Gov. Bill Haslam spent last summer crisscrossing the state in an effort to brainstorm ideas about improving higher education in Tennessee. As a result, Haslam is pushing a state partnership with Western Governor’s University, a private, nonprofit online school.
WGU has received national accolades for its forward-thinking ways of administering bachelor’s and master’s degree programs. Instead of degree completion focusing on the time spent in class, WGU has “competency-based” course completion.
That means students progress through classes once they have mastered assessments — and they work at their own pace. The competency measures are established in collaboration with experts and business leaders in the field.
“Our average student is 37 years old, has a job and usually a family. So they are people who have a lot of other obligations and responsibilities that make it difficult for them to go to an on-campus university or even an online university where you have to be online at a certain time,” WGU public relations coordinator Joan Mitchell said.
Degree programs are offered in business, health care, information technology and teacher education. The class schedule is divided up into two six-month terms, and students complete as much work as they can during that time frame. During the competency-based assessments, students are monitored by webcams provided by the school to ensure integrity.
WGU even offers teacher licensure, as the only online college accredited by the National Council for Accreditation of Teacher Education. It partners with local school districts to fulfill student teaching requirements.
The WGU Tennessee initiative is part of what Haslam is calling the “Drive to 55” — an effort to boost the percentage of adults with college degrees to 55 percent from its current number of 32 percent. WGU costs about $6,000 per year, and it takes most students about two-and-a-half years to finish.
However, due to the Web-based nature of the program, Tennessee residents can already sign up for WGU — whether the state supports it or not.
The most recent completion and placement report for WGU, a report required of all certified postsecondary schools, shows that of 96 students who completed WGU degree, only 26 of them were placed in jobs in their field in 2011. During the prior year, none of the 51 graduates were placed in the field.
But Mitchell says those numbers are deceiving.
“Placement is a harder one for us because about two-thirds of our students are already employed full time,” Mitchell said. “A lot of times, they get a promotion. ... Some are career changers so they will move, but it’s a little different from a traditional university.”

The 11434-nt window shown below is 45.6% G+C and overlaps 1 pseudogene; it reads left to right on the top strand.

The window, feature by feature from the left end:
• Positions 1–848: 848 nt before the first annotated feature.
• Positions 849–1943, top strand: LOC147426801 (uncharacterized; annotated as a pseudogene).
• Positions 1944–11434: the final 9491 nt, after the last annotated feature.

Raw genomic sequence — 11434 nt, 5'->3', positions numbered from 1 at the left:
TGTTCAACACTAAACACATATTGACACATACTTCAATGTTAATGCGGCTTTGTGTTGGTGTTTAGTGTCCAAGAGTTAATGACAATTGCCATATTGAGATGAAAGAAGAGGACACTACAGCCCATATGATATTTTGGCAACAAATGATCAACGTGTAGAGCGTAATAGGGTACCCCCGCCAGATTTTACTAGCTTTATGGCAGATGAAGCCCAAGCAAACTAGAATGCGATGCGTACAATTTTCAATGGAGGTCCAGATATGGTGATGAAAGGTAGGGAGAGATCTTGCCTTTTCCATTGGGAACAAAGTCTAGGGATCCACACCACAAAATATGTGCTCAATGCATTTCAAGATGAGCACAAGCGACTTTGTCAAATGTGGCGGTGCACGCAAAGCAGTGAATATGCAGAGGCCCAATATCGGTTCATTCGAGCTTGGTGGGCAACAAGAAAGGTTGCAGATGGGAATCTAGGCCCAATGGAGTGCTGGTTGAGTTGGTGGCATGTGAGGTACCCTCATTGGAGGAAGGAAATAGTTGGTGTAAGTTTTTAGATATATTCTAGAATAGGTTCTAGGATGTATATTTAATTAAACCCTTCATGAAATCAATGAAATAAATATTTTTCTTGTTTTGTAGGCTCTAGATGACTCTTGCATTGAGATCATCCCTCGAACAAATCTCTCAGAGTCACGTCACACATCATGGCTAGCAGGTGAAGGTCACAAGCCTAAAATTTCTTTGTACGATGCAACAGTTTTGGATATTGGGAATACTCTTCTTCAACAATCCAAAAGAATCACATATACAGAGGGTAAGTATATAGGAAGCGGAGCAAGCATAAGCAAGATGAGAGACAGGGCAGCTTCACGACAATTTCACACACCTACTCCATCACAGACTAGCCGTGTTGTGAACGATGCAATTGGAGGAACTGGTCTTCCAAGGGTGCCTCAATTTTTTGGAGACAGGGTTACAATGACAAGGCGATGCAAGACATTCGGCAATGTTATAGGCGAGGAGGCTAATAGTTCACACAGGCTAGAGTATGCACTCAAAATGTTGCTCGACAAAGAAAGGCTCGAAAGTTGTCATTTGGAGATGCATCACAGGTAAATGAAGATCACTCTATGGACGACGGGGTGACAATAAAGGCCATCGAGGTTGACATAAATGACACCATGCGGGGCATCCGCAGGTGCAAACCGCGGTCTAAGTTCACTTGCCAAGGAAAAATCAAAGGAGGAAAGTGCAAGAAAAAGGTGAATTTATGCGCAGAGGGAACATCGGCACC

The state’s support for WGU, specifically, amounts to a one-time $5 million contribution in next year’s budget for startup costs. WGU Tennessee will have office space and a chancellor, but no classrooms. Most of the state’s involvement amounts to marketing.
“A majority of Tennessee residents still haven’t heard of WGU, so by establishing a state-based WGU Tennessee, we’re able to commit some resources that will increase awareness statewide,” Mitchell said. “We find that both employers and students ... find that the state-based university has a lot more credibility. They are a lot more comfortable with it.”
Enrollment at WGU in Indiana increased tenfold in two years after the creation of a state-based university, according to WGU’s 2012 annual report.
WGU does have a few legislative hurdles to clear before final approval. First, the legislature has to approve a bill that provides an exemption for “nonprofit, online universities” from the Postsecondary Education Authorization Act. The exemption from the PEAA means that WGU-TN will operate like any other nonprofit university in the state and not be subject to state oversight and reporting regulations.
The legislature must also approve the budget — including the $5 million payment toward WGU-Tennessee. Haslam believes the investment will pay off.
“In the next five years, more than half of the jobs in Tennessee will require post-secondary school credentials,” Haslam said. “WGU Tennessee will fill a critical gap in our higher education landscape.”